Martin Kidston

(Missoula Current) Citing public safety concerns, the Missoula City Council on Monday night officially passed a resolution placing a fire levy on the June ballot.

If passed, it would generate $7 million a year for the Missoula Fire Department and fund a new station and new fire company, and bring the department's response times within national standards.

“The time is now for a sixth engine company,” said Chief Gordy Hughes. “We'd hire those folks as quickly as we can to get them on the streets.”

Missoula has grown both in population and geography over the last two decades, but the fire department has not. It last added operational staffing in 2008 and is now struggling to keep up with the volume of calls.

As a result, its response times now lag two minutes beyond what's considered acceptable by the National Fire Protection Association.

“Our call volume has increased since the last station opened,” said Hughes. “Our workload and the availability of our resources for the next emergency coming into the 911 center – we're missing our mark.”

Voters will be asked to levy up to 34 mills to raise the annual funding. If passed, it would cost around $46 annually for every $100,000 in a home's assessed value. A median assessed home of around $413,000 would pay $189 each year.

Not a new concern

It's not the first time the department has asked for an increase in staffing. In each of the last several budgeting seasons, it has asked City Council to fund the new station and fire company. The council never did, and it's now asking voters to cover the cost.

“All of us around here recognize this is not an ideal situation,” said council member Stacie Anderson. “Growth in Montana does not pay for itself. This is not a Missoula problem, entirely. How we fund basic government and city operations, such as fire and police, is not keeping up with the base and more and more demand is being put on us at the local level. We're very limited in being able to fund things.”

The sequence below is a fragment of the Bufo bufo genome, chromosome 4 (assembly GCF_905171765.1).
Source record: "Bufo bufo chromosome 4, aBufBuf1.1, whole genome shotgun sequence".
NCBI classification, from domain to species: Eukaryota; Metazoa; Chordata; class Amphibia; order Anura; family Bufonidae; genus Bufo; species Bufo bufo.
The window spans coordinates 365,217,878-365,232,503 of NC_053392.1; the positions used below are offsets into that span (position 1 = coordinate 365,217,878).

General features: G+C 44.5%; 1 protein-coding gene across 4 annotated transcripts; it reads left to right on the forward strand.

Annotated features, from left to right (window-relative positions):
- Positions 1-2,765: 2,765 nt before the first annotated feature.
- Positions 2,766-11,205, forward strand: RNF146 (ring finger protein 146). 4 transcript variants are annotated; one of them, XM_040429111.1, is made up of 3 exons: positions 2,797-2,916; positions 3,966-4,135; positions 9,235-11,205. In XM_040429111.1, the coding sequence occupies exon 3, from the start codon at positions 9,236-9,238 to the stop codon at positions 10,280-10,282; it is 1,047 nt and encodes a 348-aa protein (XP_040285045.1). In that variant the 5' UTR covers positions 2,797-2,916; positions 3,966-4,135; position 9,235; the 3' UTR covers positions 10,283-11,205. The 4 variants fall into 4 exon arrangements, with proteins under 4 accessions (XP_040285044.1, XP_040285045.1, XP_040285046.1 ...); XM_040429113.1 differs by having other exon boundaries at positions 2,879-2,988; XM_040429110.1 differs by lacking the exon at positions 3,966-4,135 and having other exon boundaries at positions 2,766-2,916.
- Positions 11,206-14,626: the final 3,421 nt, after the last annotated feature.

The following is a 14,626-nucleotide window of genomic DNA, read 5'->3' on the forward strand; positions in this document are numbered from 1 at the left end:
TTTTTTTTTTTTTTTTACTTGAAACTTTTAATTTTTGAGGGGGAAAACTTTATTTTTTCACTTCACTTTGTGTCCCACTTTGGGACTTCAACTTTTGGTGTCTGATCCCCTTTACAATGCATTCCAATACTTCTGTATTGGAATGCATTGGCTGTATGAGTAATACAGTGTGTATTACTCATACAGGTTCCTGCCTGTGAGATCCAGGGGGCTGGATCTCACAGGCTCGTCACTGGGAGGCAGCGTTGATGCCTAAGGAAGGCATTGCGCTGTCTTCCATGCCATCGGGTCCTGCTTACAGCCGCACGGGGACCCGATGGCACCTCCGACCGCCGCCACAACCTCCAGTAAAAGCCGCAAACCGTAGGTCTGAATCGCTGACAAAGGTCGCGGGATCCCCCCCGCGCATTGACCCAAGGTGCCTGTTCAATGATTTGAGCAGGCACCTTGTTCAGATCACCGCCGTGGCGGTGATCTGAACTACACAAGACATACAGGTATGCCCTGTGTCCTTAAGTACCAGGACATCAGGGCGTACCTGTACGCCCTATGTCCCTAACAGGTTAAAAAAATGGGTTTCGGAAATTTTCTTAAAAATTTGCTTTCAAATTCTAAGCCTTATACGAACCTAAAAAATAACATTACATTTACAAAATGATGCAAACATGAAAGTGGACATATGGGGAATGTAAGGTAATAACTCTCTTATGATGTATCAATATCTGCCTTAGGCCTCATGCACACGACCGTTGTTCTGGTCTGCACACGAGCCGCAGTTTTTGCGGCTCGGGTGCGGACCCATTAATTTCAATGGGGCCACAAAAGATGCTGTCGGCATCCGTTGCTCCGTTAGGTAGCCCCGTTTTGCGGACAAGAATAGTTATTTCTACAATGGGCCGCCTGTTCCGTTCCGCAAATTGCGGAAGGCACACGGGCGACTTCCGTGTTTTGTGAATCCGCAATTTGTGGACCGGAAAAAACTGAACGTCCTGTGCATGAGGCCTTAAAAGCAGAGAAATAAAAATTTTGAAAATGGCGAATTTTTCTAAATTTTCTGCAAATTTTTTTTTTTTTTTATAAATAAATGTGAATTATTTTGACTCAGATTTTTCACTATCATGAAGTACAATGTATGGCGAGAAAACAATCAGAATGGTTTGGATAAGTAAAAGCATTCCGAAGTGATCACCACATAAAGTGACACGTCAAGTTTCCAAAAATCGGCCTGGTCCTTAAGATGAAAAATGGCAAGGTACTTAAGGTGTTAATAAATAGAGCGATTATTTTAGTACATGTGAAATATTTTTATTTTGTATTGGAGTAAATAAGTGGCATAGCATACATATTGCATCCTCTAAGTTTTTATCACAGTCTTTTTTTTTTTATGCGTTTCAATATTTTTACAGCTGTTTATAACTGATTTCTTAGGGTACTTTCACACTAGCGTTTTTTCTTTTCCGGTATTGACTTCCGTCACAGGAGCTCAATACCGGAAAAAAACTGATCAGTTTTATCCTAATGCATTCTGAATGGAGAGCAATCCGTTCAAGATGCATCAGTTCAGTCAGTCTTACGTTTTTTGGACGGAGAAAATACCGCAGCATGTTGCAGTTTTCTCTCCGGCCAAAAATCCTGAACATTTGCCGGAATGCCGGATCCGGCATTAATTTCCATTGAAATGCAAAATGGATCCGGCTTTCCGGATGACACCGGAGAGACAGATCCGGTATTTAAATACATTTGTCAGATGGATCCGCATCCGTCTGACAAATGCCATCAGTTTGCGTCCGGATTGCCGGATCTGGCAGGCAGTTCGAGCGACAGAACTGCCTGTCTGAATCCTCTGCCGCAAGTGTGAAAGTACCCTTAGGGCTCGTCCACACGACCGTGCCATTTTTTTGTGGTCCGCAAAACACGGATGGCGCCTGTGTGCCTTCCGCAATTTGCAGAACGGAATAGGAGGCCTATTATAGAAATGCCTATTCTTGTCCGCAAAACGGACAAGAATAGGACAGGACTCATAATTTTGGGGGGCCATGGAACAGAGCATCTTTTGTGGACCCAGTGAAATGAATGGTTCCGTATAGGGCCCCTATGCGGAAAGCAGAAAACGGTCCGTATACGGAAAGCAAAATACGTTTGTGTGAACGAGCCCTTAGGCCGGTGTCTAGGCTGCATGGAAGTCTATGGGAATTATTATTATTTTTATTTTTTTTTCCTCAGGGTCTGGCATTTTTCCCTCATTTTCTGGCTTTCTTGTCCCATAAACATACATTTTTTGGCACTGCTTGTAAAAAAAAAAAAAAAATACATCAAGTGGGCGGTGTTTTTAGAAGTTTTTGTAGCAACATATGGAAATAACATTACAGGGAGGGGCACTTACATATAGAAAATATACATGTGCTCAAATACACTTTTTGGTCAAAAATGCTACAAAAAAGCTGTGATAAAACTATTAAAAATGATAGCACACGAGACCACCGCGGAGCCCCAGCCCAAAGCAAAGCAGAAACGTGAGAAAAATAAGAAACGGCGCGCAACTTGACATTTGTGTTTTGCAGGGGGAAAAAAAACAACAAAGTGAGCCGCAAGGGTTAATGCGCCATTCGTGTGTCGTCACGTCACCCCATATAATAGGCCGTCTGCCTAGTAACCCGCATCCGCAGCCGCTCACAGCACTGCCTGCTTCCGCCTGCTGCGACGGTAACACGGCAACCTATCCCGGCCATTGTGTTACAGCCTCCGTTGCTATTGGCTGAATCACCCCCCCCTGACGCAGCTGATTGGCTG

The city is expected to face a challenging budget year, with current expenses outweighing available revenue. Some have placed the deficit at around $4 million and funding from the American Rescue Plan Act is no longer available to prop up a number of new city programs.

Many on council see few options other than asking voters to fund the fire department's needs. The city hasn't been able to do it with available revenue, several said.

“I wish we had better tools and different forms of revenue to fund our basic services,” said council member Gwen Jones. “It gets harder every summer until we have significant tax reform in our state. We have to use the tools that are in front of us.”

But several other council members accused the city of spending on wants while neglecting its true needs. Council members Bob Campbell and Sandra Vasecka suggested the city could cut unnecessary programs to fund the fire department without asking taxpayers for more money.

The city should focus on police, fire and infrastructure as its basic responsibilities, they said.

“Everything else is arbitrary until we can actually fund the mechanisms that make the city work,” said Vasecka. “It's insane this (fire department) isn't a priority of ours. We should be looking at how we can do this with what property tax dollars our coming in and what the public thinks their property tax dollars are going to.”